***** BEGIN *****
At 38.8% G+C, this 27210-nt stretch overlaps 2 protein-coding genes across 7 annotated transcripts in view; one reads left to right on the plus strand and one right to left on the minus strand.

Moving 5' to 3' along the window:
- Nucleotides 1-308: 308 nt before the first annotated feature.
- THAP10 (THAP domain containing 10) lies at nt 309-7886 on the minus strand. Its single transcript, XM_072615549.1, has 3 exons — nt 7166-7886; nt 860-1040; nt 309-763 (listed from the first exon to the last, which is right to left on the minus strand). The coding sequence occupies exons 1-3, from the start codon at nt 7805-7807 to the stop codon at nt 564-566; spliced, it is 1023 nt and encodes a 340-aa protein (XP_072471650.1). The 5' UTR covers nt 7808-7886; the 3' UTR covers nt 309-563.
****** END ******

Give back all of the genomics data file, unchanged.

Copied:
At 38.8% G+C, this 27210-nt stretch overlaps 2 protein-coding genes across 7 annotated transcripts in view; one reads left to right on the plus strand and one right to left on the minus strand.

Moving 5' to 3' along the window:
- Nucleotides 1-308: 308 nt before the first annotated feature.
- THAP10 (THAP domain containing 10) lies at nt 309-7886 on the minus strand. Its single transcript, XM_072615549.1, has 3 exons — nt 7166-7886; nt 860-1040; nt 309-763 (listed from the first exon to the last, which is right to left on the minus strand). The coding sequence occupies exons 1-3, from the start codon at nt 7805-7807 to the stop codon at nt 564-566; spliced, it is 1023 nt and encodes a 340-aa protein (XP_072471650.1). The 5' UTR covers nt 7808-7886; the 3' UTR covers nt 309-563.